In the news last week there was a judgment which was described as a “landmark” whereby two women, namely Alison Sharland and Varsha Gohil were told by the highest court in the land, the Supreme Court, that they could seek larger payouts from their ex husbands because they had not fully disclosed their assets at the time the original financial orders were made.

Some commentators worried that this could open the floodgates for every person who is sceptical of whether their ex was truthful within Court proceedings and that hundreds of litigious cases to change financial orders and settlements could be brought, some many years after the original financial order had been made.

In the above cases, Mrs Sharland had accepted a financial settlement of £10.3million three years ago. The figure was made up of cash and properties. Her estranged husband, Mr Charles Sharland owned a company called AppSense and at the time he provided evidence to the Court to suggest that the firm was worth between £31million and £47million. Sometime after the financial settlement had been made into a binding order by the Judge, Mrs Sharland discovered that her husband was thinking about floating his company on the stock market; a move that would have given him considerable wealth. One estimate of the value of Mr Sharland’s company put it at £656million. Mrs Sharland’s position in the recent case was that her husband had not disclosed this potential at the time the financial settlement was reached; stating that “the evidence was manipulated” by her estranged husband.

At the lower stage of the Court of Appeal, the Judges agreed that Mr Sharland had deliberately tried to mislead the Court. Despite this two of the three Judges who heard the case at that level said that the original order should not be overturned because even though Mr Sharland’s evidence had been “seriously misleading” it would not have led to a significantly different outcome even if the financial settlement was revisited.

In Mrs Gohil’s case which was dealt with in 2004, she originally agreed to accept £270,000.00 and a car as her financial settlement. Mr and Mrs Gohil have 3 children who despite being grown up remain financially dependent on their mother. Throughout the case, Mr Gohil maintained that he had no assets but six years after the financial settlement, Bhadresh Gohil was sent to prison for being part of a multi-million pound money laundering scam. It is understood that he had laundered sums of up to £37million, a far cry from being on the breadline. Bhadresh Gohil was described in Court as “an out-and-out rogue involved in financial criminality on an eye watering scale”. Mrs Gohil also sought to revisit her financial settlement on the basis that she then had reason to believe that her ex-husband had been untruthful when he had provided his financial disclosure to the Court.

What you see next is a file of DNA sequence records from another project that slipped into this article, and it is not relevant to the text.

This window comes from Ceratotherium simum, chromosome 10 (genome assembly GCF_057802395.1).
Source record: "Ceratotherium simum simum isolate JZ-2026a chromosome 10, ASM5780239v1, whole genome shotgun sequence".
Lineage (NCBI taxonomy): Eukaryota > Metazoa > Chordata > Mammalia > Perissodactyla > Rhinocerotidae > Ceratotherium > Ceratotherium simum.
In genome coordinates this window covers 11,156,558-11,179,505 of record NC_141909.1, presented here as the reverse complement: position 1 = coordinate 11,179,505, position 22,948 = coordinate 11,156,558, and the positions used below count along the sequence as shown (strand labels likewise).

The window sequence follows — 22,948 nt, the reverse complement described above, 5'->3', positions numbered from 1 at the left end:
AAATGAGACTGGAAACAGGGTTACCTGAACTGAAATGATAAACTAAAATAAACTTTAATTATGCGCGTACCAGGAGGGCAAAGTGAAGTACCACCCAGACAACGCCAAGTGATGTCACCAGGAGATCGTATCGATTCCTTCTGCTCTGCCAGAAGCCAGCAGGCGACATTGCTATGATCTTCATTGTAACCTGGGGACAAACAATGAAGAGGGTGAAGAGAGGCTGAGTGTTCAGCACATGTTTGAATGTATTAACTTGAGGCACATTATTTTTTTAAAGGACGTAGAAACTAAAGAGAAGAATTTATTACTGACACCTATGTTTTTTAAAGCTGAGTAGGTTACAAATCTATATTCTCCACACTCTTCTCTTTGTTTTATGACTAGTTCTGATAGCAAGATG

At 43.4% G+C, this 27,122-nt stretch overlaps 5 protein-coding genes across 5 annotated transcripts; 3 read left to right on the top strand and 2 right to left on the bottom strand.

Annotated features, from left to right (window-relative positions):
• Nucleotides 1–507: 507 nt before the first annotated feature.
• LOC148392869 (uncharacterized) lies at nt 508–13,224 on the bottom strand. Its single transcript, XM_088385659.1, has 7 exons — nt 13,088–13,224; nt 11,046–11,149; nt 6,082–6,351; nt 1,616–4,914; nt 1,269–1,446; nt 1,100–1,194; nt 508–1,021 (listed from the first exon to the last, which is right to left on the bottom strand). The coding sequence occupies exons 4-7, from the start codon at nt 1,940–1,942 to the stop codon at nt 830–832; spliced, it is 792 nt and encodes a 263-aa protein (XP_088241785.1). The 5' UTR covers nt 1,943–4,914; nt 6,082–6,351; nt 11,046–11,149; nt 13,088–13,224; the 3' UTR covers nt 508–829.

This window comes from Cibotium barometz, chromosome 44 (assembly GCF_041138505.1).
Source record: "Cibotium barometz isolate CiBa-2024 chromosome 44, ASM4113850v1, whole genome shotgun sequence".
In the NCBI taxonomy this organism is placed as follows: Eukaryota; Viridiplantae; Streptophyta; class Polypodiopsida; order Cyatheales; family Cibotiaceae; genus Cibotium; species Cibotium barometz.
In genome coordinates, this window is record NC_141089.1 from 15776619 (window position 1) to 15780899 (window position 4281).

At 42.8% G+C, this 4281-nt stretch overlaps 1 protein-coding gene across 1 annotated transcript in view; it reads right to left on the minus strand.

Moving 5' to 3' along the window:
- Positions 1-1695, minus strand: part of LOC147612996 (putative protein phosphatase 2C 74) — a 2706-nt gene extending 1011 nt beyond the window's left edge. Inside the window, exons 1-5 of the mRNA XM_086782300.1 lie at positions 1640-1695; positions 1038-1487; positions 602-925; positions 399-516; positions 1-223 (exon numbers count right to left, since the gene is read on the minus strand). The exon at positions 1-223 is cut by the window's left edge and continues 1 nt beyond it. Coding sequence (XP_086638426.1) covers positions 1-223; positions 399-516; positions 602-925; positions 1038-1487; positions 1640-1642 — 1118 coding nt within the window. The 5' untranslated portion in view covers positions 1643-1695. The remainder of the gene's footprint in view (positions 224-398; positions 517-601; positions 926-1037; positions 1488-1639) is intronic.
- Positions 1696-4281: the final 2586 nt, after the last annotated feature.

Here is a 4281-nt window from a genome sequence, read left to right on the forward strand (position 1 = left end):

It is important to note that this ruling does not necessarily mean that either woman will eventually receive more than they did at the time of their original financial settlements. Whilst unlikely, it is even possible that they could receive less than they were awarded in the lower Court.

Many family lawyers have said for a long time that unscrupulous people are making a mockery of the family courts when it comes to giving accurate disclosure of their financial positions. The cases where any harsh sanctions have been applied following discovery of lies and deceit in the family courts are few and far between meaning that many people will feel it is worth the gamble to play down and manipulate the level of their wealth.

In practical terms the ruling in the above case should not be taken to mean that everyone who is unhappy with their financial settlement should consider revisiting it. The bar that has to be reached is extremely high and the cost of such litigation can easily outweigh the potential benefit in many cases. The case does, however, highlight that when dishonesty is discovered it will not be tolerated. Seeking to change a financial order or settlement is a complex business and legal advice should be sought. If you would like to speak to a member of our team about this or any other family law issue, call us on 01212482850.

Christine Rawsthorne

Sultan Lloyd

21 October 2015.